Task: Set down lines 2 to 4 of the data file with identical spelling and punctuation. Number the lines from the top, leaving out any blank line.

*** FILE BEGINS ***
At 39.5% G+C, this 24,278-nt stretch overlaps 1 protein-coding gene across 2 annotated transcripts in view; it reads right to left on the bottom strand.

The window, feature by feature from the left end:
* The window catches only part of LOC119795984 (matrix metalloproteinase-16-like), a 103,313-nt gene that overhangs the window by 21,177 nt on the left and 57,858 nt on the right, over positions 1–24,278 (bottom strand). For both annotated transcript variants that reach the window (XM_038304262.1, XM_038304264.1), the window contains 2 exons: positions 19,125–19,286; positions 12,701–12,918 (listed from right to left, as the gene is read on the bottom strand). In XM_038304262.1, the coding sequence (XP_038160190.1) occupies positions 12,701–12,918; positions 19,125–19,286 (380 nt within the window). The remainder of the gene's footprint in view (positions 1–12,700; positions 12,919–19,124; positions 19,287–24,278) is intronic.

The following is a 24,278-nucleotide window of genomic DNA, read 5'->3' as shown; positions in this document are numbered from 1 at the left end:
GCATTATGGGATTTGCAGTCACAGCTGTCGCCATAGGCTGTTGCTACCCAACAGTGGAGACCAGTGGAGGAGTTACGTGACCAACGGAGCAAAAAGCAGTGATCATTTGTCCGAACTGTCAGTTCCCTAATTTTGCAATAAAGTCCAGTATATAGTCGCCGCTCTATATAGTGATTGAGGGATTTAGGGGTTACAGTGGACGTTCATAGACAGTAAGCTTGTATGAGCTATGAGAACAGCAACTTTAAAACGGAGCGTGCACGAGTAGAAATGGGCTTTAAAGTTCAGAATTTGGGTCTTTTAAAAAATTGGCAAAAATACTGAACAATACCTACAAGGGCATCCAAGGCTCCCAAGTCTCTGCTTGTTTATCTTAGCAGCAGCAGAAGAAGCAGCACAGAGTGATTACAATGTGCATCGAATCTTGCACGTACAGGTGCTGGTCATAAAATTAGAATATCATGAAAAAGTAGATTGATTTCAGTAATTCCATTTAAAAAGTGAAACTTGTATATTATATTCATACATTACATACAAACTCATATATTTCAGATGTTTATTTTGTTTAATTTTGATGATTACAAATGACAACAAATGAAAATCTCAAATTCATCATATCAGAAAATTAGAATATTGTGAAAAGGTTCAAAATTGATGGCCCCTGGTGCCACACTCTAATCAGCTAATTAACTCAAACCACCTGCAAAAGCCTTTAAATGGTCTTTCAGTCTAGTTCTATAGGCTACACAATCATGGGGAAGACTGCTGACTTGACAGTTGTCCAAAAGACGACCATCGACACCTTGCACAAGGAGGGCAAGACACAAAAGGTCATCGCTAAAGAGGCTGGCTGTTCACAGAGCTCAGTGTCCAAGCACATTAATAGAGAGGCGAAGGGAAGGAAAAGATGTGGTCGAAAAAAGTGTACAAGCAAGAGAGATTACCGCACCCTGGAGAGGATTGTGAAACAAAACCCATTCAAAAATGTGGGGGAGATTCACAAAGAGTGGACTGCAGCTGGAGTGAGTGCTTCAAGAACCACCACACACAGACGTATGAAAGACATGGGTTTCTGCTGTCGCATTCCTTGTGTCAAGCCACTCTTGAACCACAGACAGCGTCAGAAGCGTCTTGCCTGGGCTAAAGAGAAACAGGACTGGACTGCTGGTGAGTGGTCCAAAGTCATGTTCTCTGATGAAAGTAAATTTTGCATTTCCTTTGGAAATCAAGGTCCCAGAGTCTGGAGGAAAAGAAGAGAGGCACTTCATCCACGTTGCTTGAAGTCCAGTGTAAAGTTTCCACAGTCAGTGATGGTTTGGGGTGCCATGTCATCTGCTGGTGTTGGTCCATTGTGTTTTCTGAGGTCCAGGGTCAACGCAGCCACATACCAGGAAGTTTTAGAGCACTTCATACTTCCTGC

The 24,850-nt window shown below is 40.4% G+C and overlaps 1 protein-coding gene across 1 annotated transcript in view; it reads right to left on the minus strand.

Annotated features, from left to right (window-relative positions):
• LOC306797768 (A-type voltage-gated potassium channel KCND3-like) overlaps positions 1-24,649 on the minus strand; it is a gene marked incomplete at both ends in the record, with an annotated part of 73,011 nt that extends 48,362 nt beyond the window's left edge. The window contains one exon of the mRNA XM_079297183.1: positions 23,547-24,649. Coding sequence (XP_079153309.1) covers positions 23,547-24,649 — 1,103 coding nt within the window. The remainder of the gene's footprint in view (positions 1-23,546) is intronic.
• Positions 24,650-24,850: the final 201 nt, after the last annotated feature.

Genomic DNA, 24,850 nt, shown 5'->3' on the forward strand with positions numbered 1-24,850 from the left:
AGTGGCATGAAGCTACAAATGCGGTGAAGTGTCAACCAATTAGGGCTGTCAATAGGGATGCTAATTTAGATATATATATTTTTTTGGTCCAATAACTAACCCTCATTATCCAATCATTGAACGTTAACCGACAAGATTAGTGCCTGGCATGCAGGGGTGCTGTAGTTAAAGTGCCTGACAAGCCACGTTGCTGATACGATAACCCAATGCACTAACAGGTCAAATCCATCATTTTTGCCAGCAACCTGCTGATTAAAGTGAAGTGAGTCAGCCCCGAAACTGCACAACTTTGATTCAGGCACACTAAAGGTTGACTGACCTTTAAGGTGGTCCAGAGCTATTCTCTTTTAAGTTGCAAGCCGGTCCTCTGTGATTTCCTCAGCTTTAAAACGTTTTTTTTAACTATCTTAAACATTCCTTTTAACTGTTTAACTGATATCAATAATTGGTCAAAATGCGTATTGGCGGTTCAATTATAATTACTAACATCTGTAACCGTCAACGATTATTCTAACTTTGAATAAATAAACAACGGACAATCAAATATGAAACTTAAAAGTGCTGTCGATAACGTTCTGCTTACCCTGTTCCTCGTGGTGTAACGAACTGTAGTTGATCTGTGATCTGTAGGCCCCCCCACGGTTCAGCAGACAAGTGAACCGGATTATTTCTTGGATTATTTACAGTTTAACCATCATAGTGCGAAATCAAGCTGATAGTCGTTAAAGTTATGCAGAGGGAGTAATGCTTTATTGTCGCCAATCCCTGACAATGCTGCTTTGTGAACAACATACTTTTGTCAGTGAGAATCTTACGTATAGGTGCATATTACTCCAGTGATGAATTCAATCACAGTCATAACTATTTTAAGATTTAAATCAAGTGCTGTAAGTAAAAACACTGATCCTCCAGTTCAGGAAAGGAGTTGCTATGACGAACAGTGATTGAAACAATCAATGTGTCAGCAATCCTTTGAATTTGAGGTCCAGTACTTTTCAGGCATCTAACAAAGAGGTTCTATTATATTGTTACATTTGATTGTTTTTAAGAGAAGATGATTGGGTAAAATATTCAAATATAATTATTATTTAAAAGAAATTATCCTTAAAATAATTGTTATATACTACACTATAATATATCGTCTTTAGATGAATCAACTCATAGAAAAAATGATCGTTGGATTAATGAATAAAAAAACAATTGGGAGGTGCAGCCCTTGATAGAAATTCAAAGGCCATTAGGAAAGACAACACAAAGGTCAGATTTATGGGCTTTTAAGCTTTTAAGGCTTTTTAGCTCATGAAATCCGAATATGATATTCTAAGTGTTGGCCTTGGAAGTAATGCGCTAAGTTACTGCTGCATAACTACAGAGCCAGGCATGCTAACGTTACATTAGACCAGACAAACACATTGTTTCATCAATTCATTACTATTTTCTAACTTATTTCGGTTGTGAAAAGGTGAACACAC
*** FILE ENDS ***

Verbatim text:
The window, feature by feature from the left end:
* The window catches only part of LOC119795984 (matrix metalloproteinase-16-like), a 103,313-nt gene that overhangs the window by 21,177 nt on the left and 57,858 nt on the right, over positions 1–24,278 (bottom strand). For both annotated transcript variants that reach the window (XM_038304262.1, XM_038304264.1), the window contains 2 exons: positions 19,125–19,286; positions 12,701–12,918 (listed from right to left, as the gene is read on the bottom strand). In XM_038304262.1, the coding sequence (XP_038160190.1) occupies positions 12,701–12,918; positions 19,125–19,286 (380 nt within the window). The remainder of the gene's footprint in view (positions 1–12,700; positions 12,919–19,124; positions 19,287–24,278) is intronic.

The following is a 24,278-nucleotide window of genomic DNA, read 5'->3' as shown; positions in this document are numbered from 1 at the left end: